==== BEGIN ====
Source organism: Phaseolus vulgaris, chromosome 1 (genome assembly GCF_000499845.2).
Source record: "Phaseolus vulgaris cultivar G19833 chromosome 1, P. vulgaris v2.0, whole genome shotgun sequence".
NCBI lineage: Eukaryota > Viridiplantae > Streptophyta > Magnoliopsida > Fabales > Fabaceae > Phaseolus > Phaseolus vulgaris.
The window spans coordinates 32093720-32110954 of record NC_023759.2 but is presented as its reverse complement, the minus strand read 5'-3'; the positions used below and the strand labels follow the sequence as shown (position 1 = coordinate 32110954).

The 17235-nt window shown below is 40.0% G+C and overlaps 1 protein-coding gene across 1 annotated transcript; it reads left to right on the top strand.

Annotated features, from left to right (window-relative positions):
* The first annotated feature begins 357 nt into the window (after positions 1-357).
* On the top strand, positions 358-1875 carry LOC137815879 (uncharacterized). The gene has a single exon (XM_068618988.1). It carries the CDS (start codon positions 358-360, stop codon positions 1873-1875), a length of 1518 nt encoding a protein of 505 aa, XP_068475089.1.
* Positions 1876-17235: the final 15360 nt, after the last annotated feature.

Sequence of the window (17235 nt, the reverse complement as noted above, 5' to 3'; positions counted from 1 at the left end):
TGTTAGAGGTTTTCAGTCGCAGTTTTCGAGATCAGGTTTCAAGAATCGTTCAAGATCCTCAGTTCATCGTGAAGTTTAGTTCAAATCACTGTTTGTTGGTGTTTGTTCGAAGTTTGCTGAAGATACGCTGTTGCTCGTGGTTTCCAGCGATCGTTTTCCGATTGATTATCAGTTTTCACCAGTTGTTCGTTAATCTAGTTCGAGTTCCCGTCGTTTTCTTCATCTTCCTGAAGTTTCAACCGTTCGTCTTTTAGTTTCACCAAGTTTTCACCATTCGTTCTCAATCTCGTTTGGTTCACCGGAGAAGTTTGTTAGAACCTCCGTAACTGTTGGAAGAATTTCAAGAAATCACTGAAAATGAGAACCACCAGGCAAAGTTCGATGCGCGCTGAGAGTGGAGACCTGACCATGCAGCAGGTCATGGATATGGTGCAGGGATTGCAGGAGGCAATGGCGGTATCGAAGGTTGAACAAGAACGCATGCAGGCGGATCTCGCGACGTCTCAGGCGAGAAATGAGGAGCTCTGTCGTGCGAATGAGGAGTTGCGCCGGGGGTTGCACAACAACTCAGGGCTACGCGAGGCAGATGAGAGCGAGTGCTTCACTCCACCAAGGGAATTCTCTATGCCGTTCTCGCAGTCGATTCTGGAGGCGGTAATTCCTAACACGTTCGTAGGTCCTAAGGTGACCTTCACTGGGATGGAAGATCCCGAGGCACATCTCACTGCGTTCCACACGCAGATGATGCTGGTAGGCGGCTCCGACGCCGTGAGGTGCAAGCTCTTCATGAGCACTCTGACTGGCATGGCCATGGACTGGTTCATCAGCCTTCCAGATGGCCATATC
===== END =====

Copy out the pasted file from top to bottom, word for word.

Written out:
Source organism: Phaseolus vulgaris, chromosome 1 (genome assembly GCF_000499845.2).
Source record: "Phaseolus vulgaris cultivar G19833 chromosome 1, P. vulgaris v2.0, whole genome shotgun sequence".
NCBI lineage: Eukaryota > Viridiplantae > Streptophyta > Magnoliopsida > Fabales > Fabaceae > Phaseolus > Phaseolus vulgaris.
The window spans coordinates 32093720-32110954 of record NC_023759.2 but is presented as its reverse complement, the minus strand read 5'-3'; the positions used below and the strand labels follow the sequence as shown (position 1 = coordinate 32110954).

The 17235-nt window shown below is 40.0% G+C and overlaps 1 protein-coding gene across 1 annotated transcript; it reads left to right on the top strand.

Annotated features, from left to right (window-relative positions):
* The first annotated feature begins 357 nt into the window (after positions 1-357).
* On the top strand, positions 358-1875 carry LOC137815879 (uncharacterized). The gene has a single exon (XM_068618988.1). It carries the CDS (start codon positions 358-360, stop codon positions 1873-1875), a length of 1518 nt encoding a protein of 505 aa, XP_068475089.1.
* Positions 1876-17235: the final 15360 nt, after the last annotated feature.

Sequence of the window (17235 nt, the reverse complement as noted above, 5' to 3'; positions counted from 1 at the left end):
TGTTAGAGGTTTTCAGTCGCAGTTTTCGAGATCAGGTTTCAAGAATCGTTCAAGATCCTCAGTTCATCGTGAAGTTTAGTTCAAATCACTGTTTGTTGGTGTTTGTTCGAAGTTTGCTGAAGATACGCTGTTGCTCGTGGTTTCCAGCGATCGTTTTCCGATTGATTATCAGTTTTCACCAGTTGTTCGTTAATCTAGTTCGAGTTCCCGTCGTTTTCTTCATCTTCCTGAAGTTTCAACCGTTCGTCTTTTAGTTTCACCAAGTTTTCACCATTCGTTCTCAATCTCGTTTGGTTCACCGGAGAAGTTTGTTAGAACCTCCGTAACTGTTGGAAGAATTTCAAGAAATCACTGAAAATGAGAACCACCAGGCAAAGTTCGATGCGCGCTGAGAGTGGAGACCTGACCATGCAGCAGGTCATGGATATGGTGCAGGGATTGCAGGAGGCAATGGCGGTATCGAAGGTTGAACAAGAACGCATGCAGGCGGATCTCGCGACGTCTCAGGCGAGAAATGAGGAGCTCTGTCGTGCGAATGAGGAGTTGCGCCGGGGGTTGCACAACAACTCAGGGCTACGCGAGGCAGATGAGAGCGAGTGCTTCACTCCACCAAGGGAATTCTCTATGCCGTTCTCGCAGTCGATTCTGGAGGCGGTAATTCCTAACACGTTCGTAGGTCCTAAGGTGACCTTCACTGGGATGGAAGATCCCGAGGCACATCTCACTGCGTTCCACACGCAGATGATGCTGGTAGGCGGCTCCGACGCCGTGAGGTGCAAGCTCTTCATGAGCACTCTGACTGGCATGGCCATGGACTGGTTCATCAGCCTTCCAGATGGCCATATC